Panel formed to tackle water crisis has not even ‘discussed’ it yet

Panel formed to tackle water crisis has not even ‘discussed’ it yet
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SRINAGAR: Not much work has been done by a six-member government panel formed for solving the imminent drinking-water crisis in the Valley, more than a month after it was constituted.
The committee was formed on February 17 to examine the task of “re-establishing the pre-existing network of streams, wetlands lakes and river Jhelum.” It has since held only one meeting, and nothing substantial came out of it. Its next meeting is scheduled on March 25.
“We met for the first time a few days ago, but not much was discussed. We are going to meet on March 25 in which the issue will be discussed threadbare. What work has to be done will be fixed on that day,” one of the panel members told Kashmir Reader, on the condition of anonymity.
The members of the committee include Chief Conservator of Forests Kashmir, Vice-Chairman LAWDA (Lakes and Waterways Development Authority), Chief Engineer Irrigation & Flood Control Kashmir, Superintending Engineer UEED Kashmir, and Regional Wildlife Warden Kashmir.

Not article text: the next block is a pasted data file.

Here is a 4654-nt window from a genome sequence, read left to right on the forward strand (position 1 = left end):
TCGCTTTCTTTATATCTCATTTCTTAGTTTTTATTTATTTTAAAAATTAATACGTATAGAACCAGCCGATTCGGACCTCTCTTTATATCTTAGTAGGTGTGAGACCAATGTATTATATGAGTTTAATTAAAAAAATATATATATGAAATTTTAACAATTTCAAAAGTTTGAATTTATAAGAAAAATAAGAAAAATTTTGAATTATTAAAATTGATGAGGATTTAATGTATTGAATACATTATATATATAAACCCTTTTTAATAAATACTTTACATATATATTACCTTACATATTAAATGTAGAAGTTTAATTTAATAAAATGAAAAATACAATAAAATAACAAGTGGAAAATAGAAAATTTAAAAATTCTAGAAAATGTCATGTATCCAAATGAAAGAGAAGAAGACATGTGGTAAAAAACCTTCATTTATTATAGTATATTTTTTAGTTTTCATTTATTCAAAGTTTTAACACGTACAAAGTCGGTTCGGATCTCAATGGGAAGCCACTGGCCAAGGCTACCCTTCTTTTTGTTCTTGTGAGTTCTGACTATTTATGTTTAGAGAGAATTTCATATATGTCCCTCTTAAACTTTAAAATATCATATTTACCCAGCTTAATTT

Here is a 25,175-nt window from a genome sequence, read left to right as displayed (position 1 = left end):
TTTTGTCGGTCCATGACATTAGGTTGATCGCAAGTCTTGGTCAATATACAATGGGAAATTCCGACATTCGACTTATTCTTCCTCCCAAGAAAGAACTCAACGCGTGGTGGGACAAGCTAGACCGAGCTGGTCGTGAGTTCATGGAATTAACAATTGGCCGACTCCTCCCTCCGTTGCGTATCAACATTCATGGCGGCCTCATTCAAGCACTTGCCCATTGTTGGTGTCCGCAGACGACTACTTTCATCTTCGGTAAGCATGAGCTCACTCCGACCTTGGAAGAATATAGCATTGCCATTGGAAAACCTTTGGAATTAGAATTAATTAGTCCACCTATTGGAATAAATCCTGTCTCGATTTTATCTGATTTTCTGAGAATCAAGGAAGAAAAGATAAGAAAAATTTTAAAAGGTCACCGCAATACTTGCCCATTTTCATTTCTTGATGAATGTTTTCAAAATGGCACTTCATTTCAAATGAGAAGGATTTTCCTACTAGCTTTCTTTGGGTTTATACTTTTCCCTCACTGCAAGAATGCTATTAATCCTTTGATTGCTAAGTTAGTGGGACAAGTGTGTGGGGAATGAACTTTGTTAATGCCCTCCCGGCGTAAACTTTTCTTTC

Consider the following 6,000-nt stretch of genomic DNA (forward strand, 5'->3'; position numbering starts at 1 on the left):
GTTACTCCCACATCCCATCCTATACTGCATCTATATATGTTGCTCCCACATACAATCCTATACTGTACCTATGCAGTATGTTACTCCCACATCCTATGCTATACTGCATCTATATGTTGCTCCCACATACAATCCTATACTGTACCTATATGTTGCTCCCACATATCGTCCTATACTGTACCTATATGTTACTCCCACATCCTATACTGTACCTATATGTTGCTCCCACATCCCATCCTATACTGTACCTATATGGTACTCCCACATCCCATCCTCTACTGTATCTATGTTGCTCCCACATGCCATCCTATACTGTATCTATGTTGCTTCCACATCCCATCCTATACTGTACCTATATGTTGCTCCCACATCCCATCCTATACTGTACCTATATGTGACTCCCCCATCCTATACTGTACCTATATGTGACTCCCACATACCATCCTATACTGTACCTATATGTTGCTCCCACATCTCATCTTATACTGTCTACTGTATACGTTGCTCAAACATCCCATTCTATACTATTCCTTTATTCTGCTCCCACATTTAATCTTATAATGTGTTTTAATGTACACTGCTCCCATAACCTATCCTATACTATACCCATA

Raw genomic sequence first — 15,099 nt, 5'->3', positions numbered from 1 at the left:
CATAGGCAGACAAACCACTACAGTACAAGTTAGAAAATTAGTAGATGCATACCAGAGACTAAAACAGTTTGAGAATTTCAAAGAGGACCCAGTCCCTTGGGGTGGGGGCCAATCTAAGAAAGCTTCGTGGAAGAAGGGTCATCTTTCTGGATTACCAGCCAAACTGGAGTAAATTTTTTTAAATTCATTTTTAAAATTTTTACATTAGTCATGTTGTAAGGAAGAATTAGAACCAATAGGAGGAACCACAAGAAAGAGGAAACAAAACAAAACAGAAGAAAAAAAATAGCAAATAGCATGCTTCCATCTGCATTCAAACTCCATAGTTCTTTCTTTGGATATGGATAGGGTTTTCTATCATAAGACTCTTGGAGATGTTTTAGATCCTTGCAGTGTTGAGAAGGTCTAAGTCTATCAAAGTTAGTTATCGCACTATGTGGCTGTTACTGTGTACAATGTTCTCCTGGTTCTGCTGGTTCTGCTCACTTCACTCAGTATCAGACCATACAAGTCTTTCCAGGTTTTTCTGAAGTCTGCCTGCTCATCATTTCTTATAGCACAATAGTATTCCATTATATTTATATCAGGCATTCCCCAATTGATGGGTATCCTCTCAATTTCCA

Sources said that some of the members were absent in the first meeting of the panel.
The member who spoke to Kashmir Reader said that the Valley is facing drinking-water problems due to shrinking water bodies, less rainfall, and interrupted water connectivity. He said a study needs to be done to understand the current position of availability of water, which will pave the way for an action plan.
The availability of drinking water is already grim in the Valley. According to the 2011 Census, the only recent data available with the government, more than 17 percent of households drink untreated tap water, while a sizeable population has to rely on open water bodies. Of the total 20 lakh households in Kashmir, 23 percent of those in urban areas have to go out of their homes to fetch water. In rural areas, 65 percent have to do so.
Another issue, the panel member said, was the shortage of water supply in households that do have water reaching their homes. He said these households face shortage of water whenever there is a dry spell. Against an average rainfall of 198.2mm from December to February, the total rainfall received this year is 37mm. Also, the prolonged dry conditions last summer made the water level in Jhelum river plunge to a record low of 0.65mm in October.